Farewell 1789: The Idea of France and the Idea of Revolution
David A. Bell is a historian of early modern France, whose particular interest is the political culture of the Old Regime and the French Revolution. He attended graduate school at Princeton, where he worked with Robert Darnton, and received his Ph.D. in 1991. From 1990 to 1996 he taught at Yale, and from 1996 to 2010 at Johns Hopkins, where he held the Andrew W. Mellon chair in the Humanities, and served as Dean of Faculty in the School of Arts and Sciences. He joined the Princeton faculty in 2010.
Bell has written three books. Lawyers and Citizens (Oxford University Press, 1994) examined the politicization of the French legal profession in the eighteenth century, showing how spaces for radical criticism of the French monarchy first opened up within the structure of the French state itself. The Cult of the Nation in France (Harvard University Press, 2001) argued that nationalism, as opposed to national sentiment, was a novelty of the French Revolutionary period, and that it arose both out of, and in reaction to, Christianity. The First Total War (Houghton Mifflin, 2007), is a general study of the political culture of war in Europe between 1750 and 1815, which showed how an aristocratic culture of limited warfare gave way to a world in which total war was possible—and in which, between 1792 and 1815, it actually took place. His major current project is a dual biography of the French Revolutionaries Armand-Louis Gontaut and Charles-Philippe Ronsin—a project that he hopes will illuminate the relationship between politics, literature and war in the age of Revolutions.
In addition to his research and teaching, Bell writes frequently for a range of general-interest publications, particularly The New Republic, where he is a contributing editor. He is committed to the proposition that serious history can be readable, enjoyable, and accessible to an interested general public.
Montesquieu est-il encore vivant ?: Apparition et développement d'un contrôle de constitutionnalité des lois en France
M. Olivier Dutheillet de Lamothe, conseiller d'État, a été nommé président de la section sociale, à compter du 1er Mars 2011. Il remplace Mme Yannick Moreau, président de section au Conseil d'État, qui occupait ces fonctions depuis avril 2006.
Diplômé de l'Institut d'études politiques de Paris et licencié en droit, Olivier Dutheillet de Lamothe est nommé auditeur au Conseil d'État en 1975 à sa sortie de l'ENA (promotion Léon Blum).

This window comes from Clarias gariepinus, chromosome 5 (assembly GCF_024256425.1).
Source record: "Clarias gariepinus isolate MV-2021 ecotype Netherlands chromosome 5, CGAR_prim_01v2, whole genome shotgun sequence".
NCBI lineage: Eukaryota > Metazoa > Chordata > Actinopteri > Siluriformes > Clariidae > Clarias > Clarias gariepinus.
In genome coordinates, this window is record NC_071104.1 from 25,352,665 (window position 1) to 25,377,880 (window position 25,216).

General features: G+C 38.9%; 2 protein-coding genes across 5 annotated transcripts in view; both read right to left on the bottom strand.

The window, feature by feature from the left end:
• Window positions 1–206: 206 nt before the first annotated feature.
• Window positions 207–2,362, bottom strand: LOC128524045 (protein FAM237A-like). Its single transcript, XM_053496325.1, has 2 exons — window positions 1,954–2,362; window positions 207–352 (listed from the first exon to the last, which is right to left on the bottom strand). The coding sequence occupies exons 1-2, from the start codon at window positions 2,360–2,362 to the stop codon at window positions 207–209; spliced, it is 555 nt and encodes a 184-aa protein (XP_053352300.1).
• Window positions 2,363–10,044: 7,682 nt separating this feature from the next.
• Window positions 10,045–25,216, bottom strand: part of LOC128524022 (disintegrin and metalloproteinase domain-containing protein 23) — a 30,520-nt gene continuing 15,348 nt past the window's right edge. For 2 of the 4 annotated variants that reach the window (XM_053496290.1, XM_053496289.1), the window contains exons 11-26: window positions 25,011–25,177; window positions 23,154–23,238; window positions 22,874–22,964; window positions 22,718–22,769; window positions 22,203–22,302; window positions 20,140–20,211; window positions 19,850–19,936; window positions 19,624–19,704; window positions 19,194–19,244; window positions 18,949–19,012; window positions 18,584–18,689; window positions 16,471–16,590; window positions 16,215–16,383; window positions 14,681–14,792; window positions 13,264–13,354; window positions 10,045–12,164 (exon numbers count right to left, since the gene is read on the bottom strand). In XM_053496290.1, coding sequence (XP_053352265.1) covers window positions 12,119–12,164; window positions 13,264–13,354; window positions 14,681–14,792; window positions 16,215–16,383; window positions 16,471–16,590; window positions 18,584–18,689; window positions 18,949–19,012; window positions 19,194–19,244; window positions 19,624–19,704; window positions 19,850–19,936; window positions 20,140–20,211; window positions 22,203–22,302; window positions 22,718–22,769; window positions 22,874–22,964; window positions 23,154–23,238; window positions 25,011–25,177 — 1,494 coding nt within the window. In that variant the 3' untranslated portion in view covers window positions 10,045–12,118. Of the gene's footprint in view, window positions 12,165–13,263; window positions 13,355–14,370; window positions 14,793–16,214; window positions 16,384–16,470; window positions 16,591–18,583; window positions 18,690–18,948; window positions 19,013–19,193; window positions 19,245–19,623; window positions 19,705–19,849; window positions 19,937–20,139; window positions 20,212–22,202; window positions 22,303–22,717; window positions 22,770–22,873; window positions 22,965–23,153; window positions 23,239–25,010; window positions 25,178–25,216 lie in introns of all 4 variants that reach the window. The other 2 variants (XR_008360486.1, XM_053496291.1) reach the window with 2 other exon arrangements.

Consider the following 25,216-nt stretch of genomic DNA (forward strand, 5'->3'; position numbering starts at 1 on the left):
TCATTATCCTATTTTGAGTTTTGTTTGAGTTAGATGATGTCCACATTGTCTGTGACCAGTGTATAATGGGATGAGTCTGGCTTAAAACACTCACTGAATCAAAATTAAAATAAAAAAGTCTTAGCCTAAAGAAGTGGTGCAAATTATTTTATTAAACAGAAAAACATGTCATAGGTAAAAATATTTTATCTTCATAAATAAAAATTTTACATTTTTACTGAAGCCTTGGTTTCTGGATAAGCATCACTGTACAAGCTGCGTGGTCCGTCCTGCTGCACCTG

Responsable du centre de documentation de 1977 à 1979, puis commissaire du gouvernement près l'assemblée du contentieux de 1981 à 1986, il était depuis 2010 rapporteur à la section sociale.
Olivier Dutheillet de Lamothe a effectué une partie de sa carrière à l'extérieur du Conseil d'État comme conseiller technique au ministère de la santé et de la sécurité sociale de 1979 à 1981, puis conseiller auprès du ministre des affaires sociales et de l'emploi de 1986 à 1987, avant d'occuper les fonctions de directeur des relations du travail à ce ministère de 1987 à 1995.
Conseiller social à la présidence de la république (1995-1997), puis secrétaire général adjoint de l'Elysée (1997-2000), il a été membre du Conseil Constitutionnel de 2001 à 2010 avant de réintégrer le Conseil d'État en mars 2010.
The Jews Who Are Not One: French Intellectuals, Philosophy, and the Politics of Nationhood
Prof. Kritzman is the John D. Willard Professor of French, Comparative Literature and Oratory, and Director of the Institute of European Studies at Dartmouth. He is a well-known figure both in Renaissance studies and in contemporary French cultural studies. Among many other publications, he has edited Auschwitz and After: Race, Culture, and 'the Jewish Question' in France (1995), the English edition of Pierre Nora's Realms of Memory: Rethinking the French Past (1996), and The Columbia History of Twentieth-Century French Thought (2006). His latest book is the The Fabulous Imagination: On Montaigne's Essays (2009). He is completing 'Death Sentences: On Loss in Contemporary French Texts' and a new edition of Montaigne's Essays in English for Stanford University Press. He has been visiting professor at Harvard, Stanford and the Ecole des Hautes Etudes, and is a frequent commentator on Contemporary French Politics and Intellectual Life in Le Monde, Liberation, Le Figaro, and the Boston Globe. He directs the summer Institute of French Cultural Studies at Dartmouth and is editor of the series European Perspectives at Columbia University Press.